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Library's recommended reads cover fantasy stories

Library's recommended reads cover fantasy stories

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Omaha Public Library wants to help readers find new books—or at least books new to them. Every month in this space, OPL employees will recommend reading based on different writing genres, themesor styles. This year's Summer Reading Program theme is "Imagine Your Story" and has a focus on fantasies, myths and fairytales. Staff have suggested some of their favorite fantastic stories to help exercise your imagination this summer. Find these books and sign up for SRP at omahalibrary.org.

Laura Evans, collection processing clerk for Omaha Public Library

"The Deep," by Rivers Solomon. This is a fantastical reimagining of merfolk in which they are the descendants of pregnant African women thrown overboard from slave ships. Inspired by a song by Daveed Diggs' (of "Hamilton" fame) rap group, clipping, this is a lyrical story about trauma, belonging and the necessity of remembering.

"The Adventure Zone," by the McElroy family and Carey Pietsch. This is a graphic novel fantasy series based on the wildly popular role-playing podcast of the same name. Hilarity ensues as a goofy dwarf cleric, an eager human warrior, and a snarky elf wizard embark on their wacky yet heartfelt quests to bring some balance to their world. With the third installment coming out this month, it's the perfect time to be whisked away to a new realm.

Theresa Jehlik, strategy and business intelligence manager for Omaha Public Library

Both of these novels are retellings of Homer's The Odyssey.

"Cold Mountain," by Charles Frazier. This book recounts the journey of Inman, a Confederate soldier, as he walks home from the Civil War to Ada in North Carolina.

"The Time Traveler's Wife," by Audrey Niffennegger. This is the story of Henry who suffers from a disorder that can suddenly move him back and forth in time with no warning, and Clare, his eventual wife.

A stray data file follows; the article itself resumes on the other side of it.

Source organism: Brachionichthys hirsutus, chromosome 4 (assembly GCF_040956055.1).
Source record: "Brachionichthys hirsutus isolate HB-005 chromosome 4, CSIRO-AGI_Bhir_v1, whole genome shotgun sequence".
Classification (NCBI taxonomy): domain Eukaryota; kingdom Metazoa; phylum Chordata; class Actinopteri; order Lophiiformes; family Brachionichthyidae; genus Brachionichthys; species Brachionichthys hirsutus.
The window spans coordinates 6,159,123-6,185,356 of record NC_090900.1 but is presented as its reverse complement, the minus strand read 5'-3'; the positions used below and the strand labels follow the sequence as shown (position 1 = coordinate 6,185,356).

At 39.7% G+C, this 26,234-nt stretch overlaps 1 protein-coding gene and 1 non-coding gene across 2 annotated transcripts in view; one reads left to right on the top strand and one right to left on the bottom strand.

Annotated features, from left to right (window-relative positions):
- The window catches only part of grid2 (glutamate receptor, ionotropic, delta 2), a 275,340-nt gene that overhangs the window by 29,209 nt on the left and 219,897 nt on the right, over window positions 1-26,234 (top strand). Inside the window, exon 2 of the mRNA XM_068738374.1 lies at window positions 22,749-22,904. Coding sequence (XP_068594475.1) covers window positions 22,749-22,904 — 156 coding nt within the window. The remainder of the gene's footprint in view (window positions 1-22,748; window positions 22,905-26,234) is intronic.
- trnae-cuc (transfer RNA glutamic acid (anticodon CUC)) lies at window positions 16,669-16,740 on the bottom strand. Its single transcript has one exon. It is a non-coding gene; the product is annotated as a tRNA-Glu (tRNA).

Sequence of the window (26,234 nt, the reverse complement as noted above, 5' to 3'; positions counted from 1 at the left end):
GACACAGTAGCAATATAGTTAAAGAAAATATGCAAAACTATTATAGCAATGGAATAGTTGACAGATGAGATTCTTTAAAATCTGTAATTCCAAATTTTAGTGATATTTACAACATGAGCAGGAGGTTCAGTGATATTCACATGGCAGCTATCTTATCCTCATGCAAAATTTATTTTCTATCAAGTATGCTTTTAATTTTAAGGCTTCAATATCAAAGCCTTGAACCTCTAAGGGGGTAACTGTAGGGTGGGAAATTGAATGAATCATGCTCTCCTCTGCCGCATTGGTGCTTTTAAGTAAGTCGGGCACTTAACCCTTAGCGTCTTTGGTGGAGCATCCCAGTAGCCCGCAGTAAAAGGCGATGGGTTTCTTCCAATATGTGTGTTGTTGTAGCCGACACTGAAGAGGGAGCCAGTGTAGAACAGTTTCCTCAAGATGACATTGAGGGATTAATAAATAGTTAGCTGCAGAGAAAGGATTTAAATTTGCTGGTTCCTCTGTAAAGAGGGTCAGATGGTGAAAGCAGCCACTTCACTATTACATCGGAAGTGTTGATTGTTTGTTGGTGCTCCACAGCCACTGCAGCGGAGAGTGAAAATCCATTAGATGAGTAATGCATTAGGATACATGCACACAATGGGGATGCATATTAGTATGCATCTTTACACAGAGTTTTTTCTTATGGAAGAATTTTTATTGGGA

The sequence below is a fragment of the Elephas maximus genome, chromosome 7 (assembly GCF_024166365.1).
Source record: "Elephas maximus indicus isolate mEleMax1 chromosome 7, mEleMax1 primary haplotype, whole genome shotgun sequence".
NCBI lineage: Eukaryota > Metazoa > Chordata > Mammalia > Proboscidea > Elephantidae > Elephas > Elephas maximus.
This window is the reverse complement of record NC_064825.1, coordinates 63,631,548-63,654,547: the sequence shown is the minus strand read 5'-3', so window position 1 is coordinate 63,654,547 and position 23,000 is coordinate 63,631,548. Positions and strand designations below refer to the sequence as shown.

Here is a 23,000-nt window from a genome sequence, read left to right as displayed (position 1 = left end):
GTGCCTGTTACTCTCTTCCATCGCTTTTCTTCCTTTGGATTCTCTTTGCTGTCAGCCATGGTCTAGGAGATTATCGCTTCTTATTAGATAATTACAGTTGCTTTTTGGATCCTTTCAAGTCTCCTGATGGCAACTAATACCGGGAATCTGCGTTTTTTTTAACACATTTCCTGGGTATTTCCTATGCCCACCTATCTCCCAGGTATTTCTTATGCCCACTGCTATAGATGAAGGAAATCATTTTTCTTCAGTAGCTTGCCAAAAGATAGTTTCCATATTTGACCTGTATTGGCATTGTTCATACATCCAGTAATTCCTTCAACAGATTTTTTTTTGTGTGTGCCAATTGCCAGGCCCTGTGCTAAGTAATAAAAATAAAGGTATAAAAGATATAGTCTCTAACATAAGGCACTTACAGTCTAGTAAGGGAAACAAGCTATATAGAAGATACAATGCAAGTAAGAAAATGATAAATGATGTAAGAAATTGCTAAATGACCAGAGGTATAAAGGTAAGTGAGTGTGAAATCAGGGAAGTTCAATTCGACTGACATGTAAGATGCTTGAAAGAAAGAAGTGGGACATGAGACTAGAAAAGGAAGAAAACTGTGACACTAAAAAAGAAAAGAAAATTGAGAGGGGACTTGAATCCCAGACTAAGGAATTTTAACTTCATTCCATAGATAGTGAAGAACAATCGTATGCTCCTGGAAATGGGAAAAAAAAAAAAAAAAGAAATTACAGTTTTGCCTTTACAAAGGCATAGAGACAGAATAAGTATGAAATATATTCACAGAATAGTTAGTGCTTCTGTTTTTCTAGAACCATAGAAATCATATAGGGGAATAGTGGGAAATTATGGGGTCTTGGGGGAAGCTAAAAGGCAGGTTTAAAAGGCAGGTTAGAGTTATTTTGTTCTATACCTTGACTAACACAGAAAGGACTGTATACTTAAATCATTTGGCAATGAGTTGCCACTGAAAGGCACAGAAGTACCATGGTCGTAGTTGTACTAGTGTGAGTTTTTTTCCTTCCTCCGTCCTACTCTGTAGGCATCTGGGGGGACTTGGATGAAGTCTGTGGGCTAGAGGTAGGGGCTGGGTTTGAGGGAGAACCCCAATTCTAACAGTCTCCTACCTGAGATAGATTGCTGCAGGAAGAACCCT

Like Odysseus, Inman and Henry have adventures, mishaps and surprises throughout their journeys.

Kendall Munch, youth collection development librarian for Omaha Public Library

"Spin the Dawn," by Elizabeth Lim. Talented tailor Maia secretly takes her brother's place when her family receives a summons to the royal court. With the help of the court magician and a pair of magical scissors, Maia competes for the position of royal tailor and is tasked with making magical garments. The final challenge sends her on a journey throughout the land collecting near-impossible materials to construct three gowns for the emperor's bride-to-be. This Chinese myth-inspired fantasy has a powerful main character, romance and descriptions of fantastic clothes.

"The Tea Dragon Society," by Katie O'Neill. In this cute graphic novel, Greta rescues a tea dragon and is invited to learn about them by their caretaker. At the end of the book, there is a handbook about the tea dragons that gives more background on these interesting creatures. The art is delightful!

Nancy Novotny, youth services librarian at Charles B. Washington Branch

"City of Ghosts," by Victoria Schwab. One year ago, Cassidy nearly drowned. Since then, she has the ability push aside the veil that separates the living from the dead to interact with the ghosts that are still on Earth. While visiting Edinburgh, Scotland, she gets trapped on the other side of the veil. This is a perfect ghost story if you don't like to be scared, because it reads more like an adventure.

Mark Sorensen, arts & culture librarian at W. Dale Clark Main Library

"Ramayana: Divine Loophole," by Sanjay Patel. A classic of Hindu mythology is presented in vivid and kinetic style by artist and former Pixar animator Sanjay Patel. Intended as a love letter to the stories of Patel's childhood, and meant to be a more accessible form of the 24,000-verse Sanskrit epic, "Ramayana: Divine Loophole" retells the legend of the avatar Rama, his beloved wife and faithful companions, and an unforgettable host of demons and mythical creatures in a breezy, fully illustrated 185 pages.

Lynn Sullivan, library specialist at W. Dale Clark Main Library

"Abhorsen," by Garth Nix. The main character is a young girl, Lirael, who must use her inner strength to confront the evil spirit Orannis and save the Old Kingdom.

Amy Wenzl, manager at Saddlebrook Branch

"Novice Dragoneer," by E. E. Knight. This book is the first in a new young-adult fantasy series about a 14-year old orphan who joins the military in a quest to become one of her country's famed dragon riders. This book is perfect for readers 14-plus who enjoy coming-of-age stories.

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